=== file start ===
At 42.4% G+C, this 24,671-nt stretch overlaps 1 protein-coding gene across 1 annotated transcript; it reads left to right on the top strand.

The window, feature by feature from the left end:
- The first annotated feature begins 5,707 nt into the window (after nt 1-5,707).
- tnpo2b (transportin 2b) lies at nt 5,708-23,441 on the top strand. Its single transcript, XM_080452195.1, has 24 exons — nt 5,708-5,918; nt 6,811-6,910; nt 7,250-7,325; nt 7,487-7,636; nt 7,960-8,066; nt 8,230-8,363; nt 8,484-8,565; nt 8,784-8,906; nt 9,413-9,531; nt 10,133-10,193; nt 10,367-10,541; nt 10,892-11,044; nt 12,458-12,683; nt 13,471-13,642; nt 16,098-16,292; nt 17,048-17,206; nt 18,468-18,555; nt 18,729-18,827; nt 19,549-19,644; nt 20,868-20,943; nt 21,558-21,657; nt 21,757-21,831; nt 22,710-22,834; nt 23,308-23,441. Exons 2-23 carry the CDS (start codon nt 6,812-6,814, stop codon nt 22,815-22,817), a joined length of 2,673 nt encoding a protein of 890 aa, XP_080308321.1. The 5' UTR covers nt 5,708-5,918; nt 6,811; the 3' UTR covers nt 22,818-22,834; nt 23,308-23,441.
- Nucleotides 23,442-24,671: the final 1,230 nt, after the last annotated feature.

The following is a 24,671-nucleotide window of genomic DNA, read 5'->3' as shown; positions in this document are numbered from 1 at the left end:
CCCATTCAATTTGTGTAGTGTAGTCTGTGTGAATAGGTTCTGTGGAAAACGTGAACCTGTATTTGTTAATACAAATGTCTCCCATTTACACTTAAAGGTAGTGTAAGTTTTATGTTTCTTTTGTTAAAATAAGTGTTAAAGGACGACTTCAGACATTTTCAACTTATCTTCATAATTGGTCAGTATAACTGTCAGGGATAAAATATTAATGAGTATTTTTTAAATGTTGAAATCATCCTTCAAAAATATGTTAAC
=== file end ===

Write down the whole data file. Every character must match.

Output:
At 42.4% G+C, this 24,671-nt stretch overlaps 1 protein-coding gene across 1 annotated transcript; it reads left to right on the top strand.

The window, feature by feature from the left end:
- The first annotated feature begins 5,707 nt into the window (after nt 1-5,707).
- tnpo2b (transportin 2b) lies at nt 5,708-23,441 on the top strand. Its single transcript, XM_080452195.1, has 24 exons — nt 5,708-5,918; nt 6,811-6,910; nt 7,250-7,325; nt 7,487-7,636; nt 7,960-8,066; nt 8,230-8,363; nt 8,484-8,565; nt 8,784-8,906; nt 9,413-9,531; nt 10,133-10,193; nt 10,367-10,541; nt 10,892-11,044; nt 12,458-12,683; nt 13,471-13,642; nt 16,098-16,292; nt 17,048-17,206; nt 18,468-18,555; nt 18,729-18,827; nt 19,549-19,644; nt 20,868-20,943; nt 21,558-21,657; nt 21,757-21,831; nt 22,710-22,834; nt 23,308-23,441. Exons 2-23 carry the CDS (start codon nt 6,812-6,814, stop codon nt 22,815-22,817), a joined length of 2,673 nt encoding a protein of 890 aa, XP_080308321.1. The 5' UTR covers nt 5,708-5,918; nt 6,811; the 3' UTR covers nt 22,818-22,834; nt 23,308-23,441.
- Nucleotides 23,442-24,671: the final 1,230 nt, after the last annotated feature.

The following is a 24,671-nucleotide window of genomic DNA, read 5'->3' as shown; positions in this document are numbered from 1 at the left end:
CCCATTCAATTTGTGTAGTGTAGTCTGTGTGAATAGGTTCTGTGGAAAACGTGAACCTGTATTTGTTAATACAAATGTCTCCCATTTACACTTAAAGGTAGTGTAAGTTTTATGTTTCTTTTGTTAAAATAAGTGTTAAAGGACGACTTCAGACATTTTCAACTTATCTTCATAATTGGTCAGTATAACTGTCAGGGATAAAATATTAATGAGTATTTTTTAAATGTTGAAATCATCCTTCAAAAATATGTTAAC